This is how I did it: I waited until it was my time of the month. I took the tin can from the shelf under the sink. I filled it halfway with fresh water and put half a teaspoon of salt in it. Next I put in a small, gnarled carrot from last year’s garden. I had saved it because it had two prongs, like little legs, and arm-like stumps. Then I held the can between my legs and let some blood trickle into it. Finally, some of my spit. I put some clingfilm over the opening. The rest of the night, I sat with the can in my lap, and sang to you. That’s how you were made, in October, as the first snows fell.
—from “Cloudberry Jam” (Unstuck #1)
Karin Tidbeck is a writer and creative writing instructor based in Malmö, Sweden. She writes in Swedish and English. Her fiction has been featured recently in Weird Tales and on the Drabblecast. Her debut collection in English, Jagannath, is forthcoming this fall.
Ursula K. Le Guin says: “I have never read anything like Jagannath. Karin Tidbeck’s imagination is recognizably Nordic, but otherwise unclassifiable—quietly, intelligently, unutterably strange. And various. And ominous. And funny. And mysteriously tender. These are wonderful stories."
Interview by Janalyn Guo
UNSTUCK: I'm curious to hear about the sci fi/fantasy heritage and community in Sweden.
KARIN TIDBECK: Ah. The SF/F community in Sweden is very old. In fact the first science fiction magazine, Hugin, was Swedish. So there's a long tradition, and there’s also a fairly stable community. Science fiction and fantasy has had a bad reputation among mainstream readers and in media, although this has gotten much better lately. As for the writers, there are about sixty active writers of fantastic fiction in the country.
UNSTUCK: I’d love to know a little bit more about Hugin. Also, how has fantastic fiction’s reputation gotten better as of late?
KARIN TIDBECK: Hugin was published between 1916-1920 and there were also a few very early SF writers: Claës Lundin, whose novel Oxygen och Aromasia was published in 1878, and later writers like Otto Witt (who went on to publish Hugin) and Vladimir Semitjov. Historically, a lot of fantastic fiction has come from authors who only occasionally ventured into the field, like Harry Martinson, Karin Boye, Selma Lagerlöf and P. C. Jersild. “Pure” writers of fantastic fiction like Sam J. Lundwall and Bertil Mårtensson started showing up in the fifties and sixties. Female writers were rare except in the YA fantasy field until fairly recently, but those who were active, like Astrid Lindgren and Inger Edelfeldt, towered above everybody else. Historically, the two most common themes have been dystopias and folkloric fantasy.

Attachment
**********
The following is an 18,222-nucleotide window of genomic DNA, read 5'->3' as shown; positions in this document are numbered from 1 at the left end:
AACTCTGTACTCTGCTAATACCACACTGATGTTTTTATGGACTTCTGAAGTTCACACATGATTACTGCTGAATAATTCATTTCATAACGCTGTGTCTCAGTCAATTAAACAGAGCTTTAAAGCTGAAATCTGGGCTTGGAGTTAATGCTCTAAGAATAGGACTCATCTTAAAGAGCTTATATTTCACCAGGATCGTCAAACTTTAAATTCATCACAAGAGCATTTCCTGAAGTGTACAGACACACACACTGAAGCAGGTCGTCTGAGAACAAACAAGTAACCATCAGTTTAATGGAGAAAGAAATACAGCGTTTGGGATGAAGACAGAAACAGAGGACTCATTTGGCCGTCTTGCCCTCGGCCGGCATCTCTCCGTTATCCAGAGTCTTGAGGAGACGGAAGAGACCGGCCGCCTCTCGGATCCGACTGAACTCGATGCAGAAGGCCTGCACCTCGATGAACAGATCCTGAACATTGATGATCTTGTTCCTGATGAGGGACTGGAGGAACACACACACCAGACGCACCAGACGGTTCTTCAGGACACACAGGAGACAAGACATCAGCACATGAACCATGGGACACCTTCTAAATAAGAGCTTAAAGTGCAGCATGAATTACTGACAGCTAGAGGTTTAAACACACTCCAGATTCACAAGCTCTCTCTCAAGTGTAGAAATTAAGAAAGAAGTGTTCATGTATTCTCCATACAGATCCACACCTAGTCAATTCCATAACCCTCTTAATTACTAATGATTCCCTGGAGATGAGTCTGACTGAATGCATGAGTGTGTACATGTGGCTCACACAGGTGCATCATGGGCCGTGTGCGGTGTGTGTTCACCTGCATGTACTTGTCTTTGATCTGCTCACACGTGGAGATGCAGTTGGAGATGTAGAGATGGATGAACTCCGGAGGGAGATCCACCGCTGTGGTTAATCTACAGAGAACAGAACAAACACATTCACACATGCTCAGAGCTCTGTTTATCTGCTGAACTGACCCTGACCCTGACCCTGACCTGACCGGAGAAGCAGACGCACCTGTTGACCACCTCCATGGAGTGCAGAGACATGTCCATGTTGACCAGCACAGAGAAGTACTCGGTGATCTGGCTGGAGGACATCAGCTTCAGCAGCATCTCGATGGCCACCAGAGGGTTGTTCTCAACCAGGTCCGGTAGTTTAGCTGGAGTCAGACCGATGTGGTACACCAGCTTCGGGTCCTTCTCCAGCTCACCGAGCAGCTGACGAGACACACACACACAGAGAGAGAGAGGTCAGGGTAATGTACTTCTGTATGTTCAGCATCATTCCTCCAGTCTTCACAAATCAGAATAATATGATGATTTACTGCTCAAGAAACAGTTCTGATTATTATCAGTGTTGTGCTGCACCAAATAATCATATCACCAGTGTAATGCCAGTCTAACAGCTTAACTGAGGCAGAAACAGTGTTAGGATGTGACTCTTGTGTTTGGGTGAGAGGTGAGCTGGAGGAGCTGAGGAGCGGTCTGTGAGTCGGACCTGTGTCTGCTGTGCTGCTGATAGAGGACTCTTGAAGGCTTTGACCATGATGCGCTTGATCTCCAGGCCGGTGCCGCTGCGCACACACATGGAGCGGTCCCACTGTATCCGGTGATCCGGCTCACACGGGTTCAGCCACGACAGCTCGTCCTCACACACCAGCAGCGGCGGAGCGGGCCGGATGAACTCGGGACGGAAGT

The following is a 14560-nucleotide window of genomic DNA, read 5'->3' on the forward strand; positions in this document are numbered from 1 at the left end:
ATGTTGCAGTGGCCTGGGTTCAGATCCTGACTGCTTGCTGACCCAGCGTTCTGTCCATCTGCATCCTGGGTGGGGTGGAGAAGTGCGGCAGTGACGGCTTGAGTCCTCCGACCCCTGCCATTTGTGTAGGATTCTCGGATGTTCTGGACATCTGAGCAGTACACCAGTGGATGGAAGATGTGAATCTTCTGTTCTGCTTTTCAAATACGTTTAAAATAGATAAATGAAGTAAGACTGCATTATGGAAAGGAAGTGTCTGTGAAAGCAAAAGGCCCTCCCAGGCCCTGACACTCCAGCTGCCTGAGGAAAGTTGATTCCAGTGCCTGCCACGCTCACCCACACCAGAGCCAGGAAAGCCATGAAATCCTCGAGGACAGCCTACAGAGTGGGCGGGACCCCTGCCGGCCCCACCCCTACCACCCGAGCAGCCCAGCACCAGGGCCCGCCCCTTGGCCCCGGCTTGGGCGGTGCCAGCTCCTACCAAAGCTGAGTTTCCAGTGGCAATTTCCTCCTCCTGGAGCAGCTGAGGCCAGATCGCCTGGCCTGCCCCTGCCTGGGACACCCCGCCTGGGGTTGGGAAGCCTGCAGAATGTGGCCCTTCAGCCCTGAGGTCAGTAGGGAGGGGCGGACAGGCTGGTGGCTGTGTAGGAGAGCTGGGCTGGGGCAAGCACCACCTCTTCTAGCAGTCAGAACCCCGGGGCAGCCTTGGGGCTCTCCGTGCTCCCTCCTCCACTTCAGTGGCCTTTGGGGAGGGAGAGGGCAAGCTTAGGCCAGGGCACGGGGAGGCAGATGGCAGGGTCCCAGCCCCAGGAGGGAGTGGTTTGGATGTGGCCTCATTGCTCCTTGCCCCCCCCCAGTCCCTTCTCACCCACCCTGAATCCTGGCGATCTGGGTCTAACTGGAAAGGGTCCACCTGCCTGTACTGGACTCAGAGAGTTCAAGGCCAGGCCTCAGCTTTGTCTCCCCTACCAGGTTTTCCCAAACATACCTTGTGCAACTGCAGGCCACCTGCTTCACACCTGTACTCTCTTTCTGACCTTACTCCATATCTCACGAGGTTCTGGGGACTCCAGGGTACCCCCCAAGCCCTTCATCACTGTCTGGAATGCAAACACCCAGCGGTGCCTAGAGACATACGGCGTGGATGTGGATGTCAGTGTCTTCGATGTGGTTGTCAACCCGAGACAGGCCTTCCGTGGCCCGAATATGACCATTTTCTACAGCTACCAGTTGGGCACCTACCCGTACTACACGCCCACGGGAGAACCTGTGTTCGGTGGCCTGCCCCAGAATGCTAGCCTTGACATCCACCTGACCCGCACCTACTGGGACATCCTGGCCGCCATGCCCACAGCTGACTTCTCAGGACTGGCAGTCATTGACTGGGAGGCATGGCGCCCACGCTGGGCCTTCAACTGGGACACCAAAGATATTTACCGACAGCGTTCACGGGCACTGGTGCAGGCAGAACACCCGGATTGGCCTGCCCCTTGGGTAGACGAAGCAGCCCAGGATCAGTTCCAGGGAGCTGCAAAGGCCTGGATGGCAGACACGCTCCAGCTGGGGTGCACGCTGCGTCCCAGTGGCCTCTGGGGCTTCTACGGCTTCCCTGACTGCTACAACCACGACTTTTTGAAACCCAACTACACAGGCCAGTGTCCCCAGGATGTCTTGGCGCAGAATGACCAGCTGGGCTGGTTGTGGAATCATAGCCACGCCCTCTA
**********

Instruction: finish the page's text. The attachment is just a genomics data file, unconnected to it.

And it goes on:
For the longest time, fantastic fiction wasn’t really “proper literature,” except when respected authors wrote the odd dystopia. (I’m not sure why Swedish authors write so many dystopias, but there you are. I just wrote one myself. It must be something in the water.) Fantastic fiction has hit the mainstream again, and gained some respect, partly through a bunch of very dedicated SF/F-friendly pop culture journalists but also through horror. John Ajvide Lindqvist, who wrote Let the Right One In, kind of paved the way for a new wave of horror and fantastic fiction. There’s so much exciting stuff happening at the moment, and things are really looking up.
UNSTUCK: What’s your experience of writing both in Swedish and in English? Do your stories play out differently?
KARIN TIDBECK: Huge subject. The two languages lend themselves to different moods and ways of presenting a story. I began to figure this out while attending the Clarion Writers’ Workshop in 2010; that's where I started really realizing what the differences are and how this works. It's hard to say what part of translating between the two languages is me and what's my cultural heritage, but my Swedish stories (if written in Swedish originally) tend to be more terse, and my English stories longer and with a more, hmm, florid prose. This doesn't apply to "Cloudberry Jam," but it seems to be a general trend. You do take on slightly different personalities depending on what language you're using.
UNSTUCK: I really enjoyed “Cloudberry Jam” and recently read the story “Jagannath”—or rather heard it read to me, through the Drabblecast. Something that I really enjoy about your work is that the shapes of things are so mysterious. In “Jagannath”: Rak and Mother, and in “Cloudberry Jam”: the baby. There's something really lovely about not being able to pin down their physicality.
KARIN TIDBECK: Well, I try to give enough information so that the reader doesn't have to pause and try to figure out what they're seeing; at the same time I don't want to give the reader too much. The story needs to take place in the reader's mind more than on the page, and in order for that to happen, readers need to find images that they can inhabit. I do try to give characteristic details, like the cloudberry baby's skin and eyes, but not too much. With “Jagannath,” this led to some interesting discussions—apparently some readers were exploring the idea that it was really a drama about stomach bacteria. That was awesome. The text doesn't belong to me anymore, anyway; it belongs to the readers and it's theirs to find out what it means to them.
UNSTUCK: I’m just now thinking of the Swedish actor Michael Nyqvist. Someone once pointed out to me that depending on the camera angle, his face has that quality of looking very different (like he is actually several different people). Perhaps Michael Nyqvist is an appropriate metaphor for what you just mentioned.